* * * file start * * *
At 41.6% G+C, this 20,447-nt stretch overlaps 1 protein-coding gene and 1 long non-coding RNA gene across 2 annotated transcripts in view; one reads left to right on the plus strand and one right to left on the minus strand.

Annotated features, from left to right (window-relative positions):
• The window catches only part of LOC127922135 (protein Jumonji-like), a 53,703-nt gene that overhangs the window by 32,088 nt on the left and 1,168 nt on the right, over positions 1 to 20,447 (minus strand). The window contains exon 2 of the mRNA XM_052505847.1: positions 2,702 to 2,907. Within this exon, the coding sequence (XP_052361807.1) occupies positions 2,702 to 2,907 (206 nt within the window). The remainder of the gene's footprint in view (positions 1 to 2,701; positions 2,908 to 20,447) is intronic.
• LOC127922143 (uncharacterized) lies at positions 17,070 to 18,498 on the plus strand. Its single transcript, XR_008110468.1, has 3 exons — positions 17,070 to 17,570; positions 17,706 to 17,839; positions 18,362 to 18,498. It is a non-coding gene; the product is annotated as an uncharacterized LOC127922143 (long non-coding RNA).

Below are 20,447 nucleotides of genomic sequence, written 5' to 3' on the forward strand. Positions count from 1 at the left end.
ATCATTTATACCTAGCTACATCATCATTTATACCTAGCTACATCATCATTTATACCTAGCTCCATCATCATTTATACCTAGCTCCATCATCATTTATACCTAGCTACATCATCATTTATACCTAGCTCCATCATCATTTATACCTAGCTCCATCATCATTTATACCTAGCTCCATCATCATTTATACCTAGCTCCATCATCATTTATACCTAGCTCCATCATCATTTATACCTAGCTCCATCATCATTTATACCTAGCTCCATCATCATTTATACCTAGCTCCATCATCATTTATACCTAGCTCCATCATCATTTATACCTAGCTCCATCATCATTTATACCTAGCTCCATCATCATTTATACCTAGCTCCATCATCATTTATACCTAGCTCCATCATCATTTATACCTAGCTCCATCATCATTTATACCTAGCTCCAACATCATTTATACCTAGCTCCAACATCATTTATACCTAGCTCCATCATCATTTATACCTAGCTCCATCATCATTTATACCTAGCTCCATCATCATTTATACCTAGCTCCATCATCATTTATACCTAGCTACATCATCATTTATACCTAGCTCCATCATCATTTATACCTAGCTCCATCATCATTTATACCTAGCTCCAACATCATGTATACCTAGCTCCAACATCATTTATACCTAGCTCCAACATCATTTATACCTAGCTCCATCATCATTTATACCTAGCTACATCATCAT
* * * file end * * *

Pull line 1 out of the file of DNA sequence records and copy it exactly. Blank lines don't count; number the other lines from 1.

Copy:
At 41.6% G+C, this 20,447-nt stretch overlaps 1 protein-coding gene and 1 long non-coding RNA gene across 2 annotated transcripts in view; one reads left to right on the plus strand and one right to left on the minus strand.